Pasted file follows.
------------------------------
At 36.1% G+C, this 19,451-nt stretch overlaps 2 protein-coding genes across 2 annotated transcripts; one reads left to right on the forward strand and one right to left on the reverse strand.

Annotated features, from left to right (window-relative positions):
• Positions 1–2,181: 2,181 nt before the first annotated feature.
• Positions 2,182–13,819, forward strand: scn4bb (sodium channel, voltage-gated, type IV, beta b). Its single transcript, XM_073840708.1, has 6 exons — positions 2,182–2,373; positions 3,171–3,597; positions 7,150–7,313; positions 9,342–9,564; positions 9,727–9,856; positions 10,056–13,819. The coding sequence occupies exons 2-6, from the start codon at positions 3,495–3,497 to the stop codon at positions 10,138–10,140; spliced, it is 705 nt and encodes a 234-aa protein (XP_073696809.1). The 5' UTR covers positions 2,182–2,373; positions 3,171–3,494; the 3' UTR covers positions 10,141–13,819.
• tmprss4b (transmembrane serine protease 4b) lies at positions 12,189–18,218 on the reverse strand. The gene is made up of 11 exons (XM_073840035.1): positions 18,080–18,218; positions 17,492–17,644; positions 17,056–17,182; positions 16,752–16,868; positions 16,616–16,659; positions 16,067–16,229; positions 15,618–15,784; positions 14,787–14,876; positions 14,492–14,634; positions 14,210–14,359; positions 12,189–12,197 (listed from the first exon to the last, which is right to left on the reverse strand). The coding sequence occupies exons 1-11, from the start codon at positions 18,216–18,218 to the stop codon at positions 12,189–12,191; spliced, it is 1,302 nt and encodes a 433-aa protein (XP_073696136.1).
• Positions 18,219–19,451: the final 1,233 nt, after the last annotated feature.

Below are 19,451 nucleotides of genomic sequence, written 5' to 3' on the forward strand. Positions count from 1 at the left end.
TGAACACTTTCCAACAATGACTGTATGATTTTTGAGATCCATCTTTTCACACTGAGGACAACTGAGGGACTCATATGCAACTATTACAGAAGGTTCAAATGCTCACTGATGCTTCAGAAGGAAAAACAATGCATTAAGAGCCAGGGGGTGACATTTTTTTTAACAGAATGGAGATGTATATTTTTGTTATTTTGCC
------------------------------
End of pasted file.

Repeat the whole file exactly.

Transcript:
At 36.1% G+C, this 19,451-nt stretch overlaps 2 protein-coding genes across 2 annotated transcripts; one reads left to right on the forward strand and one right to left on the reverse strand.

Annotated features, from left to right (window-relative positions):
• Positions 1–2,181: 2,181 nt before the first annotated feature.
• Positions 2,182–13,819, forward strand: scn4bb (sodium channel, voltage-gated, type IV, beta b). Its single transcript, XM_073840708.1, has 6 exons — positions 2,182–2,373; positions 3,171–3,597; positions 7,150–7,313; positions 9,342–9,564; positions 9,727–9,856; positions 10,056–13,819. The coding sequence occupies exons 2-6, from the start codon at positions 3,495–3,497 to the stop codon at positions 10,138–10,140; spliced, it is 705 nt and encodes a 234-aa protein (XP_073696809.1). The 5' UTR covers positions 2,182–2,373; positions 3,171–3,494; the 3' UTR covers positions 10,141–13,819.
• tmprss4b (transmembrane serine protease 4b) lies at positions 12,189–18,218 on the reverse strand. The gene is made up of 11 exons (XM_073840035.1): positions 18,080–18,218; positions 17,492–17,644; positions 17,056–17,182; positions 16,752–16,868; positions 16,616–16,659; positions 16,067–16,229; positions 15,618–15,784; positions 14,787–14,876; positions 14,492–14,634; positions 14,210–14,359; positions 12,189–12,197 (listed from the first exon to the last, which is right to left on the reverse strand). The coding sequence occupies exons 1-11, from the start codon at positions 18,216–18,218 to the stop codon at positions 12,189–12,191; spliced, it is 1,302 nt and encodes a 433-aa protein (XP_073696136.1).
• Positions 18,219–19,451: the final 1,233 nt, after the last annotated feature.

Below are 19,451 nucleotides of genomic sequence, written 5' to 3' on the forward strand. Positions count from 1 at the left end.
TGAACACTTTCCAACAATGACTGTATGATTTTTGAGATCCATCTTTTCACACTGAGGACAACTGAGGGACTCATATGCAACTATTACAGAAGGTTCAAATGCTCACTGATGCTTCAGAAGGAAAAACAATGCATTAAGAGCCAGGGGGTGACATTTTTTTTAACAGAATGGAGATGTATATTTTTGTTATTTTGCC